So, which idea will you try in your classroom? Here’s a bit of advice to guide your thinking: Choose one of the ideas and try it in your own reading first. For example, you might start by reading books online or finding book reviews for your students. Or, you might create a reading wall for yourself and add tiles showcasing the texts you are reading to ultimately present as a model for your students. If you are ready for a little more creativity, create a digital emoticon chart or playlist using your class read aloud to show students some new possibilities for reading response. Regardless of what you choose, your willingness to explore technology and try new ways of connecting and engaging your readers is sure to inspire your students.


A special thank you to Dr. Affinito for this post. This post will also appear in the upcoming edition of the Missouri Reader, a peer-reviewed professional journal that comes out three times a year. To find out more about Dr. Affinito’s ideas go to her website and have a look at her new book.


Copyright 2019 by Dr. Sam Bommarito. Views/interpretations expressed here are solely the view of myself and the guest blogger and do not necessarily reflect the views of any other person or organization.

P.S. If you found the blog through Facebook or Twitter, please consider following the blog to make sure you won’t miss it.  Use the “follow” entry on the sidebar

In Memoriam: Linda Dorn: Her life, her legacy


In Memoriam: Linda Dorn: Her life, her legacy

The literacy world has lost a giant. Linda Dorn passed away this week. She was a great educator, teacher, and person. Two of my literacy friends have very close ties to Linda.  Glenda Nugent is my fellow co-editor for the Missouri Reader. Glenda was the Program Manager for Reading at the Arkansas Department of Education at the same time Linda Dorn developed many of her projects.  In the course of that, Glenda got to know Linda and her work very well.  She and Linda became close friends over the years.  Dr. William Kerns, my blogging partner recently joined the faculty of the School of Education of the University of Arkansas at Little Rock in Linda’s Department. In the dedication that follows, he tells of how Linda reached out to him after he joined the faculty this year.  In light of the very close ties my two colleagues have with Linda Dorn I feel it is appropriate to turn the rest of this blog entry over to them. I know Linda Dorn will be sorely missed. But her legacy will live on because of the lives she touched and the people she inspired. Let’s now hear from two of those people.


In Memory of Linda Dorn

Glenda Nugent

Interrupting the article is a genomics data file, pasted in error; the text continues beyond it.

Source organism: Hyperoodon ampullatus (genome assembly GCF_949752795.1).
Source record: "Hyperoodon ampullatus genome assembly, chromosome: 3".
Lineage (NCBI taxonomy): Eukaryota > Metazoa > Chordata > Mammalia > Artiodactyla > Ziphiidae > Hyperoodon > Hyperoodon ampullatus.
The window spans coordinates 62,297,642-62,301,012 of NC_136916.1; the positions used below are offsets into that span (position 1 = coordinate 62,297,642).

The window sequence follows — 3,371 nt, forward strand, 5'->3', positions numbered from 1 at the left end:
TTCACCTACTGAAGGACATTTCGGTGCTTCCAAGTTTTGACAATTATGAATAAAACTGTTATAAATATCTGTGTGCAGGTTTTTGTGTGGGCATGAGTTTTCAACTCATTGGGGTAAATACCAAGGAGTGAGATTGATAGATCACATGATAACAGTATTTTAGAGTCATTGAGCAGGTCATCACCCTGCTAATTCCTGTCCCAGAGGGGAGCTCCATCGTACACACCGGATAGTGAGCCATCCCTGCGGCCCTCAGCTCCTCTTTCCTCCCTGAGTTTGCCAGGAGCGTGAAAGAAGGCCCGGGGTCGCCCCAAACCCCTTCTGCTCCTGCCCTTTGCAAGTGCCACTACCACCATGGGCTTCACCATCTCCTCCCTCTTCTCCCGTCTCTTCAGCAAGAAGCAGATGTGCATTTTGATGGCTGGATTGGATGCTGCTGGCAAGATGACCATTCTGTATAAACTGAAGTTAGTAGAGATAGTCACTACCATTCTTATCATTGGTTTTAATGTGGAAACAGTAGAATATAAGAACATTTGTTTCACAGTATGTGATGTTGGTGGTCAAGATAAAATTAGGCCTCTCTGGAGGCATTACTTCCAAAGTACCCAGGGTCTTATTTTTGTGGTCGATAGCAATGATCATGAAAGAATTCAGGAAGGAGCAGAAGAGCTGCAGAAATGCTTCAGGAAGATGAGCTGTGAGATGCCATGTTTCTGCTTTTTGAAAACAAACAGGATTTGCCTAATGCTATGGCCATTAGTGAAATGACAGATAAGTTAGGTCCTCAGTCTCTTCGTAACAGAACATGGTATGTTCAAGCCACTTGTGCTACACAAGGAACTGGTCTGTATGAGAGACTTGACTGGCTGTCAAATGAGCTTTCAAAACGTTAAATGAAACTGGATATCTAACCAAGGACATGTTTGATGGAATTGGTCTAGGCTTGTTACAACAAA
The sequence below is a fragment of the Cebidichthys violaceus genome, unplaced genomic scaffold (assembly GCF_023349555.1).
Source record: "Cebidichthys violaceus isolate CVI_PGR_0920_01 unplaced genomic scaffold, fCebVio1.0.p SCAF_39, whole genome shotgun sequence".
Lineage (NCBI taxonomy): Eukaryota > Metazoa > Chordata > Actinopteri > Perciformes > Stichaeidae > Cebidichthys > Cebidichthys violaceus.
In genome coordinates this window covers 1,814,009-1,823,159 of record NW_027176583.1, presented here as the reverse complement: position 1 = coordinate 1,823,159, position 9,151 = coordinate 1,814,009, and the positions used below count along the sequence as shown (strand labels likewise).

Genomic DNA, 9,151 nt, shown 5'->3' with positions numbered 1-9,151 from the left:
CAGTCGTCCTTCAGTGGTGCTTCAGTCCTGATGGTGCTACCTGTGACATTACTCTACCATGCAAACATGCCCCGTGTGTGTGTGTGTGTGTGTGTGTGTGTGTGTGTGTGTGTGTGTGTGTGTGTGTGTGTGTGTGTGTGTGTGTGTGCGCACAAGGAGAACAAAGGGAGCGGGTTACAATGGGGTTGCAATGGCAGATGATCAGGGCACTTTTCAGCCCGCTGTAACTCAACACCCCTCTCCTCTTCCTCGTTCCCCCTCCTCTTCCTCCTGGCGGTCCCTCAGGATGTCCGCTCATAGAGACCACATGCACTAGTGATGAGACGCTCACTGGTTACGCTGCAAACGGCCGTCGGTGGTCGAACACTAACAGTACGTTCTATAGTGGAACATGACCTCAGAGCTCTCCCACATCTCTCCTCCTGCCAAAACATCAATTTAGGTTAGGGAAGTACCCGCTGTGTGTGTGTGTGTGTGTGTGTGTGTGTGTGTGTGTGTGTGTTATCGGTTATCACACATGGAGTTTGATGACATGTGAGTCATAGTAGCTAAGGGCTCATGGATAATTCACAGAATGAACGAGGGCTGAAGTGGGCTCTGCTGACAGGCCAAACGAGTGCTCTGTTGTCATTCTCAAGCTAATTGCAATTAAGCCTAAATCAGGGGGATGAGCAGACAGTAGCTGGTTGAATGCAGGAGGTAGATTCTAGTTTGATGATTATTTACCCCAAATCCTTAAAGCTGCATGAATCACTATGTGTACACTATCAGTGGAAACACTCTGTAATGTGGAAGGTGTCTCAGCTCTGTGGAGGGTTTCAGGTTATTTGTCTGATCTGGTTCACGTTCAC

There are many things I could say about my friend and colleague, Linda Dorn, but in Linda’s and Carla Soffos’  book, Shaping Literate Minds, this quote is one of my favorites: “Teachers must hold a flexible theory-one that can be reshaped and refined according to what children are showing us as they engage in the process of learning.” Linda was masterful at using research and her knowledge of children and how they learn to refine and reshape teacher practice to find what works best for each child. She will be deeply missed.



In Memory of Linda Dorn

William Kerns

Linda Dorn’s legacy is one of passion and dedication. Kindness. Compassion. A commitment to excellence in education.

It is difficult for me to find the words in this tribute. I never had the honor of meeting Linda. I joined the faculty of the School of Education of the University of Arkansas at Little Rock this fall semester. Linda did reach out to me. She helped me to feel welcome. I am of the belief that a person’s life isn’t to be found so much on a list of accomplishments that can be listed on a CV (and Linda does have quite the list of accomplishments), but in the goodness and kindness of that person. Everything that I have learned of Linda is the story of a truly kind, and good, person, self-sacrificing and dedicated to making the lives of others better. She made a difference.

Learning never stops. This is true for students but also for each of us. As we honor Linda’s legacy, I believe that a commitment to continue learning together is a good place to start. “Learning is meaningful, purposeful, self-directed, and generative, for it leads to new discoveries and new knowledge” (Dorn & Soffos, 2001, p. 17).

All one must do is listen to the stories that can be told by her colleagues and friends. Her former students. When I spend time at the School of Education of her beloved UA-Little Rock, I see colleagues who are striving to honor her legacy by continuing the work of delivering excellent teacher education, yet it is a struggle to contain emotions any time there is a reminder of Linda. Be it a reminder of joy, commitment, hard work, or grief at her loss. One thing is obvious, Linda was the heart of the School of Education at UA-Little Rock.

Yet another point is also clear. Linda’s legacy will live on in the commitment that she inspired. It is a commitment to carefully planned, thoughtful and caring instruction. She was a champion of a well-balanced literacy instruction with carefully structured, varying activities, differentiated according to the needs and interests of the student. “A balanced literacy curriculum consists of five interrelated components: (1) reading books to children, (2) independent reading, (3) shared reading, (4) writing about reading, and (5) guided reading” (Dorn & Jones, 2012, p. 29). Linda was also a champion of ensuring that teachers have the training, the skill, and the ongoing support structure to successfully implement a balanced literacy curriculum. “A balanced reading program includes a range of literacy activities, carefully selected materials for each activity, and a responsive teacher who knows how to structure literacy interactions that move children to higher levels of understanding” (Dorn & Jones, 2012, p. 34).

Too often, social-constructivist approaches are misunderstood as promoting a free for all, in which the teacher lets children guess and fumble with no guidance or support or even an understanding of purpose. That is far from the truth of the matter. Teachers are, in fact, actively monitoring and guiding students through careful use of assessment that informs the learning activities. “When teachers coach children to apply flexible strategies during their reading and writing activities, children learn problem-solving processes with generative value for working out new problems” (Dorn & Soffos, 2001, p. 5).